This past weekend, I saw the film Coraline, which I found terrific in many respects. Among other things, I think it has a lot to say that applies very strongly to virtual worlds, about why though we may all complain about bad pick-up groups, griefers, loot farmers, Barrens chat, virtual worlds are not a demonstration that hell is other people. Quite the opposite: virtual worlds live (and sometimes die) on whether they infuse authentic sociality into everything we do within those worlds.
In Coraline (modest spoilers ahead), the title character is frustrated with her parents' quirks and lack of attentiveness to her. Drawn into a magical world that exists inside her new home, she is at first enchanted by her Other Parents, who have marvelous talents, live surrounded by wonder, and are utterly devoted to Coraline herself. I don't suppose I'm giving away much when I say that there's a big catch to all this, and the last portion of the film is about how wonder gives way to horror.
The only seeming clue that Coraline's Other Mother is anything but perfection is that her eyes (and the eyes of almost everything else in the magical world) are made from buttons. And yet there is another clue right from the outset, in some ways a much more unsettling sign of just how wrong this world is. Everyone and everything in it exists only for Coraline. They have no apparent interests of their own, no desires apart from hers, nothing to do but please and delight Coraline.
Virtual worlds occasionally toy with treating each player like Coraline. In World of Warcraft, my character is greeted with delight by guards and non-player characters who allude to his past adventures. This lasts only until I begin a new round of quests in a new zone, whereupon my famous achievements are forgotten and I am merely one more anonymous grunt. When my character seems to make momentous choices that should hang about him forever, those too disappear into the haze. I am torturer one moment, and the next a saint who seeks all across the world for a cure which will save the life of hero faced with enslavement to the Lich King. In my most important adventures, I exist inside wholly private instanced worlds with a small number of friends or allies. That world, too, exists only for me.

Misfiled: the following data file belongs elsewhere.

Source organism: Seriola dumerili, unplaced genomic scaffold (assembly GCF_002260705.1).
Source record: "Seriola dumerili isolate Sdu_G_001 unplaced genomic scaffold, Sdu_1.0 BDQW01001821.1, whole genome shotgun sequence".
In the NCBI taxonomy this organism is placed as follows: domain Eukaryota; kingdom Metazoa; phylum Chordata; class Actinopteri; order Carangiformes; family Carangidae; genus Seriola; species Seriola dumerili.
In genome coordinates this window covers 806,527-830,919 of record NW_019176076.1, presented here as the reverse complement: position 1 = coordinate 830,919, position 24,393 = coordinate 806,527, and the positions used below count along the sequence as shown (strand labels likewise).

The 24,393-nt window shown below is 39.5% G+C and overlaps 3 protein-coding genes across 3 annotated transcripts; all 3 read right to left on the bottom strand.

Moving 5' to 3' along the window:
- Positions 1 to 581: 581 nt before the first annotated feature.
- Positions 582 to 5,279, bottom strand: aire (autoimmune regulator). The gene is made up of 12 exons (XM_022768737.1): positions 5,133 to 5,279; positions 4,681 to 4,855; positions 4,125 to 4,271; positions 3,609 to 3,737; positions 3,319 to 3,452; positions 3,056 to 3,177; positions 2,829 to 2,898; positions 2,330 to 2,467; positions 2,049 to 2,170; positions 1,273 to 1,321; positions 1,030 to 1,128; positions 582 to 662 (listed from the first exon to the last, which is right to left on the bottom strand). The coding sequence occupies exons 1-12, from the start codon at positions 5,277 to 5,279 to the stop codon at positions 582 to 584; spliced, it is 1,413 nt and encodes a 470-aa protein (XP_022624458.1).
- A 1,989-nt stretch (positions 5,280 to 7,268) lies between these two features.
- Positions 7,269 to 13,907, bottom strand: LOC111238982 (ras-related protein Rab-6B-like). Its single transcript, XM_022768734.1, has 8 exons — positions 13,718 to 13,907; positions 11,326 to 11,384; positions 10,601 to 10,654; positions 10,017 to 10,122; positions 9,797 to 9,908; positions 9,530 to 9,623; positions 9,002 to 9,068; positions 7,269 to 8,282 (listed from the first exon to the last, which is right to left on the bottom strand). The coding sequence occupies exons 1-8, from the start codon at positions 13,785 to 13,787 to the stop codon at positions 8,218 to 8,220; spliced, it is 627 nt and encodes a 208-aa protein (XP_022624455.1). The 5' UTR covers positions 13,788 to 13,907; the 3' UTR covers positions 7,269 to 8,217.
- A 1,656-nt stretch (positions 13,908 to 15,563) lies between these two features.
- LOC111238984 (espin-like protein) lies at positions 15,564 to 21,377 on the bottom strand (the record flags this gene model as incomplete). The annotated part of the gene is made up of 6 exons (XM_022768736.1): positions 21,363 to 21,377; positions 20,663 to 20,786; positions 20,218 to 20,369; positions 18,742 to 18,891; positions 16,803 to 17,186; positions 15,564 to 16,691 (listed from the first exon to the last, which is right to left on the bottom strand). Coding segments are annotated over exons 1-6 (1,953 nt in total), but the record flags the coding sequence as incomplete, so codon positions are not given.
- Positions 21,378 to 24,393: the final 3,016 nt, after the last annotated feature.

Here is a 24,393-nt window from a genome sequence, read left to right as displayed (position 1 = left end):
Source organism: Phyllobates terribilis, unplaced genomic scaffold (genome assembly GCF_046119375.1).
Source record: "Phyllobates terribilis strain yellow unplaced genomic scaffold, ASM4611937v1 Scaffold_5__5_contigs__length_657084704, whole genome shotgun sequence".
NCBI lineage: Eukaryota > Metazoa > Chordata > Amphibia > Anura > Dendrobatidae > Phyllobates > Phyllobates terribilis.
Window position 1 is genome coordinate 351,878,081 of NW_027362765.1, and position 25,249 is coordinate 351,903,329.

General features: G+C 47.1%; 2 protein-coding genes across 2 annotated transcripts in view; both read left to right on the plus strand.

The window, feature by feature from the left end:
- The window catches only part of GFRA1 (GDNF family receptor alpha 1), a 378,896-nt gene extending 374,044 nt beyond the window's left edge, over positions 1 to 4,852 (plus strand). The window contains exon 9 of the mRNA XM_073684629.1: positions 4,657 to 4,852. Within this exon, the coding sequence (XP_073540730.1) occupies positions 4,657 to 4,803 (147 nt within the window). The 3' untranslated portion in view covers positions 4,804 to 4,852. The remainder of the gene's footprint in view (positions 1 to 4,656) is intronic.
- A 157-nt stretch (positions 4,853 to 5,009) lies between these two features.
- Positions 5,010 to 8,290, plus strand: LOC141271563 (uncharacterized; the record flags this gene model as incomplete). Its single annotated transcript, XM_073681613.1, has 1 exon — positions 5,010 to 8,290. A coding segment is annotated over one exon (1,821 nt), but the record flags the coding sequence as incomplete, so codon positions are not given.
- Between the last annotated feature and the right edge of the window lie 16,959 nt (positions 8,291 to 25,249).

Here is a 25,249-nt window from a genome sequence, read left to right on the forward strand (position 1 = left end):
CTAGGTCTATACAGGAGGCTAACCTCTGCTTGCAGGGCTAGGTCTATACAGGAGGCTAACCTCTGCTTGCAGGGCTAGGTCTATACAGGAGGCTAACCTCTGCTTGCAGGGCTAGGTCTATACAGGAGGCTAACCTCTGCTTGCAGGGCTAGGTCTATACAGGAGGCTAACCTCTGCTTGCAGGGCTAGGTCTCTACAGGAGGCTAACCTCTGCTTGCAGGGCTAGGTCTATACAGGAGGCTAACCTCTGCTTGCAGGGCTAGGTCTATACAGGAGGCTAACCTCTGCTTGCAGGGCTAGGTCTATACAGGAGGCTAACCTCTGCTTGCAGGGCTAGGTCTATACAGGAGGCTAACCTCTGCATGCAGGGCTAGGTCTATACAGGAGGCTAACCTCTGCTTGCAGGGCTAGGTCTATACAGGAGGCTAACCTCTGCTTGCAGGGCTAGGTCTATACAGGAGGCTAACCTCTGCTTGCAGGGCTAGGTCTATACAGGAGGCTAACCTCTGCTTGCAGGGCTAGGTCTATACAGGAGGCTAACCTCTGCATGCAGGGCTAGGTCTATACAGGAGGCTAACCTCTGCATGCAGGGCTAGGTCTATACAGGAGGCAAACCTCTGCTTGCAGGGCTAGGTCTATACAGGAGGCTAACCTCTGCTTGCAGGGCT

What keeps World of Warcraft or any other virtual world from being as ultimately empty and terrifying as Coraline's magical hideaway is that these worlds are full of people who do not exist for my own pleasure. They may be people I know and like, people I tolerate, people I find pathetic, people who infuriate or disgust me. But they mean that the world is not merely my mirror.
Now I think that virtual worlds themselves could function more that way: they could react to my actions (or the actions of many players together) in much more dynamic and autonomous ways. Reading Jim Rossignol describing the latest astonishing developments in the long-running war between BoB and Goonfleet in EVE Online makes that very clear. The underlying world in EVE does not exist in a one-to-one relationship to individual players, and its basic economic and politcial infrastructure transforms in relationship to collective action in some striking ways. A world which is itself a dynamic presence in play need not be as harsh or treacherous as EVE's world is, but the basic principle is an important one.
Until we have a fuller range of dynamic worlds, though, other people, acting in the most unmanaged and unfiltered ways possible, are the only thing that keep virtual worlds from total sterility. Sometimes we all feel like Coraline: we'd like a world which exists only to delight us, full of cheering throngs and valiant allies. But like Coraline, we'd be better off knowing from the first moment of that desire that we're really chasing something horrible rather than something pleasant.